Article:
The 5th Wave Synopsis: After the 1st wave, only darkness remains. After the 2nd, only the lucky escape. And after the 3rd, only the unlucky survive. After the 4th wave, only one rule applies: trust no one.
Now, it’s the dawn of the 5th wave, and on a lonely stretch of highway, Cassie runs from Them. The beings who only look human, who roam the countryside killing anyone they see. Who have scattered Earth’s last survivors. To stay alone is to stay alive, Cassie believes, until she meets Evan Walker. Beguiling and mysterious, Evan Walker may be Cassie’s only hope for rescuing her brother–or even saving herself. But Cassie must choose: between trust and despair, between defiance and surrender, between life and death. To give up or to get up.-Goodreads Synopsis
The 5th Wave Review
I know I would have enjoyed this book had I read it as a paperback, but I got an extra special treat listening to the audio book version. I was immediately gripped by the (highly appropriate) voice of Phoebe Strole as she plunged me headfirst into the inner working of Cassiopeia’s (hereafter known as Cassie) mind. The combination of Rick Yancey’s writing talent, combined with Strole’s intriguing voice immediately made me invested in Cassie’s story. The vulnerability, defiance, terror, and determination of that one young girl … I can see exactly how and why this novel is so popular. The other characters were interesting too, but it’s Cassie who really stands out.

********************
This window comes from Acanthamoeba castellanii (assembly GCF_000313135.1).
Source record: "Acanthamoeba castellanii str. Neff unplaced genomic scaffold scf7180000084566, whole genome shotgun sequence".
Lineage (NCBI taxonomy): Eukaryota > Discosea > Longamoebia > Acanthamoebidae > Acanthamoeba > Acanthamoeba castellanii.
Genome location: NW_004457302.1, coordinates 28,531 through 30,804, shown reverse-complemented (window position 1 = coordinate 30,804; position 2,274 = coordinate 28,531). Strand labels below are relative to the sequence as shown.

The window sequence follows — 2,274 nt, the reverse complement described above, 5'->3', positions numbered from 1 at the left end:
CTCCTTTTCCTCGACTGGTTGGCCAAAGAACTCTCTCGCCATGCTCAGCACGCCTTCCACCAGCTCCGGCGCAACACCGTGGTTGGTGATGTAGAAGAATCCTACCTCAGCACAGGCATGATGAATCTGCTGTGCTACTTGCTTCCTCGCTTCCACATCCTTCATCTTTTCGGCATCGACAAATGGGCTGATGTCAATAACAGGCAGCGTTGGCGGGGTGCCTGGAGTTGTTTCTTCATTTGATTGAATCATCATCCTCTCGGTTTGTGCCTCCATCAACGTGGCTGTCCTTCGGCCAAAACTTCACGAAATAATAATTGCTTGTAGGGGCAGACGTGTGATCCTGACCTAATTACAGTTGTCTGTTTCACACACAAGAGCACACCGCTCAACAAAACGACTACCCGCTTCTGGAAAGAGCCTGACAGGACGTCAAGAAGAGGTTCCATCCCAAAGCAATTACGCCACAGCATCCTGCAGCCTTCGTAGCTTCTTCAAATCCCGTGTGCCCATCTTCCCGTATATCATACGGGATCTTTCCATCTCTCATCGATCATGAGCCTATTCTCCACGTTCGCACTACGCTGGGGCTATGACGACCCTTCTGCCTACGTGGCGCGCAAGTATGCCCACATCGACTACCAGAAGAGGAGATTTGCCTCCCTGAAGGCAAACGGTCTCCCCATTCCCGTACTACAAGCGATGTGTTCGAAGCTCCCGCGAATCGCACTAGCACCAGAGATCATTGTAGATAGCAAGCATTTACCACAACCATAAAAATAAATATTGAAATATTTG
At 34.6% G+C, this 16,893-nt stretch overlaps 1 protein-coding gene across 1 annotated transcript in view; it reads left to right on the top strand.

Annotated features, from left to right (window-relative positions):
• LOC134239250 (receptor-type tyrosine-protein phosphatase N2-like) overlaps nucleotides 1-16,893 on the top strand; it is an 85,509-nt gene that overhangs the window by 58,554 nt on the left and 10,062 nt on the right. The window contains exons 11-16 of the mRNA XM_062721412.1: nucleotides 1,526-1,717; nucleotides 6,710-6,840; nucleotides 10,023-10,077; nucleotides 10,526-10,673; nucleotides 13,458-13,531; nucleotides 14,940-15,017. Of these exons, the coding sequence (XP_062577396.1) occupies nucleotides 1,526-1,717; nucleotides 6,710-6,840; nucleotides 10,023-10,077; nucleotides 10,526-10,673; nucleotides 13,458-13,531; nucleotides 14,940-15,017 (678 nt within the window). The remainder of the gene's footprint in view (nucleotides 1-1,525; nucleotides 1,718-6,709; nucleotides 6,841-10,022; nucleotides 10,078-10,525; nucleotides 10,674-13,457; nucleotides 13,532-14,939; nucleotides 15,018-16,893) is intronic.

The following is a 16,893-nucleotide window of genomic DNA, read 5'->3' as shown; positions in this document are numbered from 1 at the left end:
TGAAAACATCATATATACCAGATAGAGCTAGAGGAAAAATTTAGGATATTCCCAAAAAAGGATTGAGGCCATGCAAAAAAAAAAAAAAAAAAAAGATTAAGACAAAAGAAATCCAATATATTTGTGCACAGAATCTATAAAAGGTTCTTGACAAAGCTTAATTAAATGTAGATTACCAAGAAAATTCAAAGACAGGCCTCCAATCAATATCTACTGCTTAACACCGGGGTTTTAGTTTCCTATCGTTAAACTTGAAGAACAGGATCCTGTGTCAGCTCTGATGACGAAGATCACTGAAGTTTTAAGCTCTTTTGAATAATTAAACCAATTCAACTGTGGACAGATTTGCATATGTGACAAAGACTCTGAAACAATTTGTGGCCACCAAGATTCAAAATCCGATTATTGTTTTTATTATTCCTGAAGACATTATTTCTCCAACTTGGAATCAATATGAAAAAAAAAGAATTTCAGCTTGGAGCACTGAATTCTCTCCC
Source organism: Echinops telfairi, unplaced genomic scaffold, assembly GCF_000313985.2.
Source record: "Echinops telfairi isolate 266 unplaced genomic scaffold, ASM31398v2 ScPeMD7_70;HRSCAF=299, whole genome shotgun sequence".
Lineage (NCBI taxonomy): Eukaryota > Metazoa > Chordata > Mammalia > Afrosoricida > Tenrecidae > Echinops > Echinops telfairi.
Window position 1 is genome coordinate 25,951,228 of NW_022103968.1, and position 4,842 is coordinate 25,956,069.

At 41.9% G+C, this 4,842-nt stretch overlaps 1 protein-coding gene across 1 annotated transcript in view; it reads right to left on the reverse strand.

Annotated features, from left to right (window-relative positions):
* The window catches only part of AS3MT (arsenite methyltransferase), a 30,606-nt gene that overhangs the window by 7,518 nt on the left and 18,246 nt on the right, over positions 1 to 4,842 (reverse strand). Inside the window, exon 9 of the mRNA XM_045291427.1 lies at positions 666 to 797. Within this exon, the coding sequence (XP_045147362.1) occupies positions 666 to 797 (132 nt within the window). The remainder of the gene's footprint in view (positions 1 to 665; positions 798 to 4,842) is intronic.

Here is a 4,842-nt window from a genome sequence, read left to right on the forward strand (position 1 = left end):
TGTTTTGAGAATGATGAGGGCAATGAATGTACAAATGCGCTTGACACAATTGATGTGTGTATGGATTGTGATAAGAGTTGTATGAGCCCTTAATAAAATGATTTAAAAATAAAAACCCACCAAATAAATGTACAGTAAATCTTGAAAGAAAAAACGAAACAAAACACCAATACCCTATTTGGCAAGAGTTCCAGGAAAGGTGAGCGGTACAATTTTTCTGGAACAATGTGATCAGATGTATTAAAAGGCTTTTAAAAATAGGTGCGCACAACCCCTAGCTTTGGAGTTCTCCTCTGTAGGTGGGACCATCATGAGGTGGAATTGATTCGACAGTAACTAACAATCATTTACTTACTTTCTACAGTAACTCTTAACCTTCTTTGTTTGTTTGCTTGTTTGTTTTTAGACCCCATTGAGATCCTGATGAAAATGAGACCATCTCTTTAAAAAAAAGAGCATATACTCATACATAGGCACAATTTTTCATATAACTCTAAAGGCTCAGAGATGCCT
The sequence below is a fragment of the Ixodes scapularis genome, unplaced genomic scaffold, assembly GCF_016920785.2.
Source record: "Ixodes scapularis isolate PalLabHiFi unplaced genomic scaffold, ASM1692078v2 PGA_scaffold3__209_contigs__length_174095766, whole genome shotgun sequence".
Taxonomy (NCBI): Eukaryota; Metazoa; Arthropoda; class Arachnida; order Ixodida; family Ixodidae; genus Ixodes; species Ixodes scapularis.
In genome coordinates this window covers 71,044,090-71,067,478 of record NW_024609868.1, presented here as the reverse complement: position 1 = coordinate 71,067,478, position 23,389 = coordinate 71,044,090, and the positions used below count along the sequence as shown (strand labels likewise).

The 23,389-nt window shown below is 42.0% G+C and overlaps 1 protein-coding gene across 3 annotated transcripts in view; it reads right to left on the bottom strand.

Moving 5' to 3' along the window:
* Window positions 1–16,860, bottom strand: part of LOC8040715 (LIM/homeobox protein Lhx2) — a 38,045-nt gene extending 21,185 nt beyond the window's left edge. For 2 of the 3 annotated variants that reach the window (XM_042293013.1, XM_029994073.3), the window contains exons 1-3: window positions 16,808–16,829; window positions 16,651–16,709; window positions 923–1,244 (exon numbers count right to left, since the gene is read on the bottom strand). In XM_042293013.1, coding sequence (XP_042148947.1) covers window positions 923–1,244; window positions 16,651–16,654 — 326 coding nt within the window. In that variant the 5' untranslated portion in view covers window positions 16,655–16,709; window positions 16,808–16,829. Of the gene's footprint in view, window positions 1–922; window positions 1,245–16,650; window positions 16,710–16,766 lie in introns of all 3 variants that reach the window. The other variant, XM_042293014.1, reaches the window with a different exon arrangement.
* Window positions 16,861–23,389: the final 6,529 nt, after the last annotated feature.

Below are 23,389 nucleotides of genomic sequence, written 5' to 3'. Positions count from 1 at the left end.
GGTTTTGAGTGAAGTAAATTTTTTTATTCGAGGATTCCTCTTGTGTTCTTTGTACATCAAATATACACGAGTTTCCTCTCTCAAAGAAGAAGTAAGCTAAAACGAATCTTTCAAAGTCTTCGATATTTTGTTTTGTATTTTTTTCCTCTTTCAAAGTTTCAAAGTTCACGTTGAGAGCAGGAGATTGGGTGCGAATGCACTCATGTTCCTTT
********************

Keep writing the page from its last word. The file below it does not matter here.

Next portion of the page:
The story of the Waves in itself is extremely interesting, and disturbingly believable. I think that’s what partially what makes the book so interesting. Yancey takes a familiar scifi trope from something that we know is always going to result in an Alien ass-kicking, and skews it so that almost immediately the reader is thinking “Ah..crap…We, uh, might be screwed here.”
Its the little kid that unites the story, but also the idea that each one of us is important. Yancey bucks the biggest alien invasion cliche, but he falls inline with the basic one. That when the feces hits rapidly oscillating object, humanity will band together. Some things are cliche for a reason, yeah? In this case, though, Yancey does such a good job of drawing it out, of making the characters doubt themselves and others, that you have begun to doubt it’ll actually happen before it does.
In short: The 5th Wave is a unique alien invasion story that gives young adults both male and female leads that are heartbreakingly human, surprisingly normal, and breathtakingly strong.